I THOUGHT YOU SHOULD KNOW | Prayer, turning to God reveals His plan hidden within us

Related Articles: 

The readings for the 17th Sunday of Ordinary Time implicitly celebrate the mystery of God that is hidden deep within us. Reflecting on the word reveals His presence.

Some people are so curious to know their future that they turn to the occult to discover it. The word of God strictly warns us never to go that route. For example, in the Book of Deuteronomy, God tells Moses: "Let there not be found among you anyone who causes their son or daughter to pass through the fire, or practices divination, or is a soothsayer, augur, or sorcerer, or who casts spells, consults ghosts and spirits, or seeks oracles from the dead. Anyone who does such a thing is an abomination to the Lord."

People who seek information in this way simply make a pact with Satan, and if they don't repent, they will belong to Satan and spend eternity in hell. If you know anyone who is involved in the occult in any form whatsoever, warn him or her that they're putting their eternal salvation in jeopardy. To be saved, they immediately must turn back to Jesus in repentance.

On the other hand, the readings encourage us to turn to God to discover His hidden presence and designs.

That's exactly what King Solomon does in the first reading. He knows he is young and inexperienced as a leader, so he turns to God and asks for the gift of wisdom to govern God's people. God responds: "Because you have asked for this — not for a long life for yourself, nor for riches, nor for the life of your enemies, but for an understanding so that you may know what is right — I do as you requested. I give you a heart so wise and understanding that there has never been anyone like you up to now, and after you there will come no one to equal you."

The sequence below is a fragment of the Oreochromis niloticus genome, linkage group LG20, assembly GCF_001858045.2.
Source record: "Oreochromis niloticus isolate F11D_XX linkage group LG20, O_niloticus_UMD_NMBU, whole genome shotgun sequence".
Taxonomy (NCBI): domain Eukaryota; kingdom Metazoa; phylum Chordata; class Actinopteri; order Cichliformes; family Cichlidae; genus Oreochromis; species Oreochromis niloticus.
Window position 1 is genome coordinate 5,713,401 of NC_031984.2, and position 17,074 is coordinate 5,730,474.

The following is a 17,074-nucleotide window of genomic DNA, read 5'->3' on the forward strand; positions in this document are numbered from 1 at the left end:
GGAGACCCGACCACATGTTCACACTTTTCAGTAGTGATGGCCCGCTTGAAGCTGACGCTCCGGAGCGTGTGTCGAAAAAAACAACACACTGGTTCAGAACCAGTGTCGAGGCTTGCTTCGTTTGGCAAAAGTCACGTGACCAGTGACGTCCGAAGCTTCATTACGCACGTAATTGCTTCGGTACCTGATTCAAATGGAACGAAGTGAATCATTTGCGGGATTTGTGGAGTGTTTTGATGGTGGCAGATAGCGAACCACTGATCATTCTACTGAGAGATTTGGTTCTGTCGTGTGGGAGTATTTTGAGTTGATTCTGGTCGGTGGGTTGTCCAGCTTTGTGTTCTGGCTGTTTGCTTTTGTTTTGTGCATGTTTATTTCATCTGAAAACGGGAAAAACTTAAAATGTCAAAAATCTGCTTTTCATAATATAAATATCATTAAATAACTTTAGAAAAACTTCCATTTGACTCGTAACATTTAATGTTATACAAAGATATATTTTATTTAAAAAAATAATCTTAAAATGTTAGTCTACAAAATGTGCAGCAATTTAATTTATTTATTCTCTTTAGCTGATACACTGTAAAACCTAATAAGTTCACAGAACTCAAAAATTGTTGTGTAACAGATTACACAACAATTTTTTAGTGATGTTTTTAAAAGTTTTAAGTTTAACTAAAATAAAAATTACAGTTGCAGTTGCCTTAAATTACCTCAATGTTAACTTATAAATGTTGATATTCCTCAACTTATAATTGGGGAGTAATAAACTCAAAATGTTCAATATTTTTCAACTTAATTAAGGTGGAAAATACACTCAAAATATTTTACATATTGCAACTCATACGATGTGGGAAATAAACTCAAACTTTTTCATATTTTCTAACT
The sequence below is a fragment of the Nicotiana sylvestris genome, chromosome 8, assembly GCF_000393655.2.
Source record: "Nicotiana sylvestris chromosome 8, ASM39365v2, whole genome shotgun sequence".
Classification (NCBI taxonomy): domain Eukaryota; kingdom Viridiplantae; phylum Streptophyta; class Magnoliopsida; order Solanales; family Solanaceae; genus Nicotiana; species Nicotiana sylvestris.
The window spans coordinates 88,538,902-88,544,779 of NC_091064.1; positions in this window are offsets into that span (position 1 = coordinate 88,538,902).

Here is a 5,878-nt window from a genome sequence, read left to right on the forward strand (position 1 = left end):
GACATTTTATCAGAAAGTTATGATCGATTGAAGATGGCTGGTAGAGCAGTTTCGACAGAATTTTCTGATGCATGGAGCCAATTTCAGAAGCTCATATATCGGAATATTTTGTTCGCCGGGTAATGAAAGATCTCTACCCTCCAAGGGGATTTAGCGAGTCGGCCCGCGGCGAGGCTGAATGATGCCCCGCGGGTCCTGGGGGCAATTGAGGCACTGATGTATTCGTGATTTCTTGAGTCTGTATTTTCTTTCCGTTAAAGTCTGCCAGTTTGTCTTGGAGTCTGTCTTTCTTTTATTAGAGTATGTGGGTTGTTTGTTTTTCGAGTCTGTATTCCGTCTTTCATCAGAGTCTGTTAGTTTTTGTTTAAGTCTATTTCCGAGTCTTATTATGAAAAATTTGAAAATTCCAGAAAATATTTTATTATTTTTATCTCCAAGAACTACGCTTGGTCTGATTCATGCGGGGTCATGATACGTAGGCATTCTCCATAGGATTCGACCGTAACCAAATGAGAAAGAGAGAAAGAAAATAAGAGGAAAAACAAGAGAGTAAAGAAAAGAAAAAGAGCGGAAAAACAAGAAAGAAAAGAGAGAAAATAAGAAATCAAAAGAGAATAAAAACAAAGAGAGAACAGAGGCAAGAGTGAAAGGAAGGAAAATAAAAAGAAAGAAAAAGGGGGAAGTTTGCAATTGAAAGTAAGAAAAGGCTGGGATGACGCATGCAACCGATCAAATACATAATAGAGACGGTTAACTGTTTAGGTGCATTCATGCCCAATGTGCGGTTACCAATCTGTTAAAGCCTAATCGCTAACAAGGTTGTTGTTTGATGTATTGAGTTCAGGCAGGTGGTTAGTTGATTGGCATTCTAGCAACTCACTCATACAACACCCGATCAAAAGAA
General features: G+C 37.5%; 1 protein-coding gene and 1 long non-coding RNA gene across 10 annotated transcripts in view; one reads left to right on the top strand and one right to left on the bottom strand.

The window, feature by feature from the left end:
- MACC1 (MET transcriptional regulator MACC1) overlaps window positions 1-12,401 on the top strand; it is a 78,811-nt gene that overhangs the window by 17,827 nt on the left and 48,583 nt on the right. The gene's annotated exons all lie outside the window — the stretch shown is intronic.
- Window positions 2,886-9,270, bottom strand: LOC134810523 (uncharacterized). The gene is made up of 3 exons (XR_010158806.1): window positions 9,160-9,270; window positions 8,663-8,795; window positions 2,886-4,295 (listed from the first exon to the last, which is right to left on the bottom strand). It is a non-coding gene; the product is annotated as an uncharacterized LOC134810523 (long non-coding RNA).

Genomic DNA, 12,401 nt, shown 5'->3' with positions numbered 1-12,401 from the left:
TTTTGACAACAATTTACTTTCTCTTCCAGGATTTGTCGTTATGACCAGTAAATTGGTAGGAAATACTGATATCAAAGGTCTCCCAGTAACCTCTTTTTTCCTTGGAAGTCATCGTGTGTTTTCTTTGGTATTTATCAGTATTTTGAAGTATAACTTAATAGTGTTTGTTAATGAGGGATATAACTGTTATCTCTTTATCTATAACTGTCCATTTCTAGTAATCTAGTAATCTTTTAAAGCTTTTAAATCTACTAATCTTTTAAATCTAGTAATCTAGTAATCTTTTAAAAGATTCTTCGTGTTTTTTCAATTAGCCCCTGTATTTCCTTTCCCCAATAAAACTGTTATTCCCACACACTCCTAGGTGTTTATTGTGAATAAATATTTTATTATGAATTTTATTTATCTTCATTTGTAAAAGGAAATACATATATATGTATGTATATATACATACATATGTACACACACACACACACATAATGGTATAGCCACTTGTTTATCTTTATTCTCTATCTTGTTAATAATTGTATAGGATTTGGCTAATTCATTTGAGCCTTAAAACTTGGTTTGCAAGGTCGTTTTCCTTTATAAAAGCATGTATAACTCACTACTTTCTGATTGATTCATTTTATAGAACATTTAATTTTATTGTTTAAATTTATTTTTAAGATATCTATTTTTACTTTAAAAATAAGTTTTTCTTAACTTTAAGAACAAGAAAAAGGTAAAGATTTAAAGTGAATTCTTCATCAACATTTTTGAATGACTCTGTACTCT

Solomon asked for the gift of wisdom, not for self-aggrandizement, but for the sake of serving God. Hence, God readily granted this gift for the sake of the kingdom.

The very inspiration for this gift was itself a gift of God. Every time we have a desire to pray or to do some good deed, that desire is a gift the Father has placed in our hearts, and our following through with seeking this gift carries forward the kingdom of God. That's a reason we pray, to recognize God's hidden desires within us so that we open our hearts to Him in a deeper way.

In the second reading, Paul hints at the hidden plan of God within our world: "We know that all things work for good for those who love God, who are called according to his purpose." So often we're confused when we feel God hasn't heard our prayer for deliverance from sickness or sin. And we're confused when we do what we believe is God's will for us, but other people sin against us and we think that God doesn't care.

Nothing could be further from the truth. God works it out that in His mysterious goodness we will be better off after God is finished than we were before someone sinned against us. That's why Jesus told us to love our enemies and to pray for our persecutors. This is both for our own protection and for the salvation of those who sin against us. This is privileged participation in the inner life of the Trinity.

In the Gospel, Jesus gives us two parables, which talk about the hidden kingdom within. On one hand, it's like a treasure hidden in a field, and on the other hand, it's like a net thrown into the sea.

There is so much about the kingdom of heaven that is hidden deep within us. It's our privilege to search for that kingdom by prayer and reflection on the word of God, which is the truth that often confronts the hidden lies deep within. For example, I may have grown up thinking that God doesn't love me because I have sinned. Then I read in Psalm 103: "As far as the east is from the west, so far has He removed our sins from us." Suddenly, I have a deep sense of being loved by my God in spite of my many failings. That means that the kingdom of heaven is coming alive within me.

The more I love reflecting on the words of Scripture, the more I love the truth that sets me free. The more I reflect on God's word, the more I find my home in God and God in my home deep within me. St. Augustine said: "Our hearts are restless until they rest in thee, O Lord."

The more time I spend watching television or the internet, the more restless I become because this activity is feeding me worldly values which entice me to seek more. On the other hand, the more I rest in God's word, the more rested and peaceful I become.

Try this. The next time you find yourself hurt, restless and dissatisfied, instead of grabbing a drink, a desert or more television diversion, simply pick up the Bible from your night stand, open it, and ask Jesus to help you find a passage that you need to hear. You may be surprised to find a peace that surpasses all understanding. 

No votes yet